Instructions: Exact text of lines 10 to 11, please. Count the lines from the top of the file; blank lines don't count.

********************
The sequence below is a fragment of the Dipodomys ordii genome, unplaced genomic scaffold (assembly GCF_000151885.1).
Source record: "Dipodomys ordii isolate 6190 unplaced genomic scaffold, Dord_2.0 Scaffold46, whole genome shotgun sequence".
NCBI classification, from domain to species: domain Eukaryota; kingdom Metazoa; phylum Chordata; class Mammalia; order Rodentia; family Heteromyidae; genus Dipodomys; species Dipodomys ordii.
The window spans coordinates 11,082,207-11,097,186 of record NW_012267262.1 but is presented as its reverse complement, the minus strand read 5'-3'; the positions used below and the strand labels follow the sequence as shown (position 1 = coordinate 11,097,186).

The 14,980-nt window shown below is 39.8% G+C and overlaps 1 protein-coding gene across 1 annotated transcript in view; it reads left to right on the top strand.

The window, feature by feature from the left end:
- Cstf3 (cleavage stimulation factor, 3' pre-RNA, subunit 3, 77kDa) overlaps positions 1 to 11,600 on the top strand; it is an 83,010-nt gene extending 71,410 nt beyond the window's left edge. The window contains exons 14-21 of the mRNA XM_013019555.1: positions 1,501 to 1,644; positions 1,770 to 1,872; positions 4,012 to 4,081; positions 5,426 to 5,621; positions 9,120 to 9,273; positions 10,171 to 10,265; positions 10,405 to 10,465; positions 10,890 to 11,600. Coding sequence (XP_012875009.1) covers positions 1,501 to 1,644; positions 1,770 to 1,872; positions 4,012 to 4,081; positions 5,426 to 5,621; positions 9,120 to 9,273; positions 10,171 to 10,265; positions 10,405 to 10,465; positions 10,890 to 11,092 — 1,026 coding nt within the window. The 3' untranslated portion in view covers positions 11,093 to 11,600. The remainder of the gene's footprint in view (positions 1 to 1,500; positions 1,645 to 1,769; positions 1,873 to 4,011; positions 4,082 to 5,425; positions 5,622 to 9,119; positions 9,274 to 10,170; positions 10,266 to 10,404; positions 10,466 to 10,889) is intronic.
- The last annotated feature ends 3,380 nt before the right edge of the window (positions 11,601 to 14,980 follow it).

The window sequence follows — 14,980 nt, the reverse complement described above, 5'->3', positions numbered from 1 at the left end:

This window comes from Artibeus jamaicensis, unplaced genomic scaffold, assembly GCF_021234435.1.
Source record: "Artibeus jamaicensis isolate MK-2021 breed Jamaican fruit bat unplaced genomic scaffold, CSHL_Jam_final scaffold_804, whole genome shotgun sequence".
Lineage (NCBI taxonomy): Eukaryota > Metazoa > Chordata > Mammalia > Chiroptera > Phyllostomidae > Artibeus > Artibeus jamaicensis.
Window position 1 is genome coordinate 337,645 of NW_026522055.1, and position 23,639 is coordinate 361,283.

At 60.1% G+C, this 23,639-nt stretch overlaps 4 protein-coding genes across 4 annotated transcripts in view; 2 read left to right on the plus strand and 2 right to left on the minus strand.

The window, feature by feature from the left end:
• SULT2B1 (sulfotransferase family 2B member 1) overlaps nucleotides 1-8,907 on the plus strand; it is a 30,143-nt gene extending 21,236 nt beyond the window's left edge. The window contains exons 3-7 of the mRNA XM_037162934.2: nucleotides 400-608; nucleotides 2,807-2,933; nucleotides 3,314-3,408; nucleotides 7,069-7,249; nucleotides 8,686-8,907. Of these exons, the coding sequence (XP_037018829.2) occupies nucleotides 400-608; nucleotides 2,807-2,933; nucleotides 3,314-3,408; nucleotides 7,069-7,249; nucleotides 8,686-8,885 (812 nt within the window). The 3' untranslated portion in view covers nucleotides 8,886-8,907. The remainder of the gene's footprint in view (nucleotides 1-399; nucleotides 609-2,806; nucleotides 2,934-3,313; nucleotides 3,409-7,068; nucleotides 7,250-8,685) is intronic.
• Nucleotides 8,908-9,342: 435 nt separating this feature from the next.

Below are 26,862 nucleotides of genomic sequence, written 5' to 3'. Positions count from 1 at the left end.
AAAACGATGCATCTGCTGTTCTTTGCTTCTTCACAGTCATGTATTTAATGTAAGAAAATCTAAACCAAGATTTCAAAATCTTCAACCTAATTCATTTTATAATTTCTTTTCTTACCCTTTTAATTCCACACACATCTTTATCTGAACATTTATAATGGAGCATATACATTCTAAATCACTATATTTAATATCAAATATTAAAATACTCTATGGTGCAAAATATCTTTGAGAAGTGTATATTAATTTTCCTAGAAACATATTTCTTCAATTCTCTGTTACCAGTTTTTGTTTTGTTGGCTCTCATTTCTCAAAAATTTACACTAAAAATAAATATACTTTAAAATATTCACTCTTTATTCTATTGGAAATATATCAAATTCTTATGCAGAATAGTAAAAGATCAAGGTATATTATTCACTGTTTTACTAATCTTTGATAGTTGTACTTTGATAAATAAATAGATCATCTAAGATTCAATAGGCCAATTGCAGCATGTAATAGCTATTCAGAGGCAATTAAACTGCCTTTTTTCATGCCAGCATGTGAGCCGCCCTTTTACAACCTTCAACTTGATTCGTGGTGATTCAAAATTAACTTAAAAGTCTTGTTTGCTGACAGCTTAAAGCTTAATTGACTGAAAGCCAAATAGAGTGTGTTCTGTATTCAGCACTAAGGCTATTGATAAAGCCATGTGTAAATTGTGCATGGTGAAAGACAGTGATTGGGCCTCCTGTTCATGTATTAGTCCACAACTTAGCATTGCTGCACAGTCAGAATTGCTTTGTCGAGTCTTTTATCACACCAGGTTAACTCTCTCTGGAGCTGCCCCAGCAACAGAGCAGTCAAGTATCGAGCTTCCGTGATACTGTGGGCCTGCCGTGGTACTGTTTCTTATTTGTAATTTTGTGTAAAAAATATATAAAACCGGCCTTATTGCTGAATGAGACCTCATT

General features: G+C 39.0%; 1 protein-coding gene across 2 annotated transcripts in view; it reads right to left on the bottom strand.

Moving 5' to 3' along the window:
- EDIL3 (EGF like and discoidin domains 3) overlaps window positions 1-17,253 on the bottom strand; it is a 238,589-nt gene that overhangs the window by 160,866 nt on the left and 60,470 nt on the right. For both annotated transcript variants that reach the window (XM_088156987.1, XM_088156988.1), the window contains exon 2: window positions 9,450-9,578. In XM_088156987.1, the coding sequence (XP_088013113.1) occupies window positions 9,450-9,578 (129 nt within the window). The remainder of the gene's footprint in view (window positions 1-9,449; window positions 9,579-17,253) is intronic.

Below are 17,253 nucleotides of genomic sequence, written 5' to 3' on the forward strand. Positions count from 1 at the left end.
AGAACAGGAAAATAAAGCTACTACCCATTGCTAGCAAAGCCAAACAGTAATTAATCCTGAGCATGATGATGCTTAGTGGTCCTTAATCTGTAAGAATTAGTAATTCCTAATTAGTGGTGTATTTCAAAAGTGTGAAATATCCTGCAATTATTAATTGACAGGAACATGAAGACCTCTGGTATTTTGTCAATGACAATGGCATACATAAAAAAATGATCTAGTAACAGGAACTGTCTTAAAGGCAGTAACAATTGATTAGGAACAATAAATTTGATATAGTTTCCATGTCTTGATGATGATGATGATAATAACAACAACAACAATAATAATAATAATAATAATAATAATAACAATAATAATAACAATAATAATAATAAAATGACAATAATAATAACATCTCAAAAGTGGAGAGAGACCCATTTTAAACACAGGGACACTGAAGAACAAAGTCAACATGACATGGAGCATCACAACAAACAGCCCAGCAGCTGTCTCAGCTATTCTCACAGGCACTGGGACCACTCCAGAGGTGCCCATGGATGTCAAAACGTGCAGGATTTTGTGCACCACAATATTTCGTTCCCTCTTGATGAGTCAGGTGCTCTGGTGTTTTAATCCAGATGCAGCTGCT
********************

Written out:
This window comes from Artibeus jamaicensis, unplaced genomic scaffold, assembly GCF_021234435.1.
Source record: "Artibeus jamaicensis isolate MK-2021 breed Jamaican fruit bat unplaced genomic scaffold, CSHL_Jam_final scaffold_804, whole genome shotgun sequence".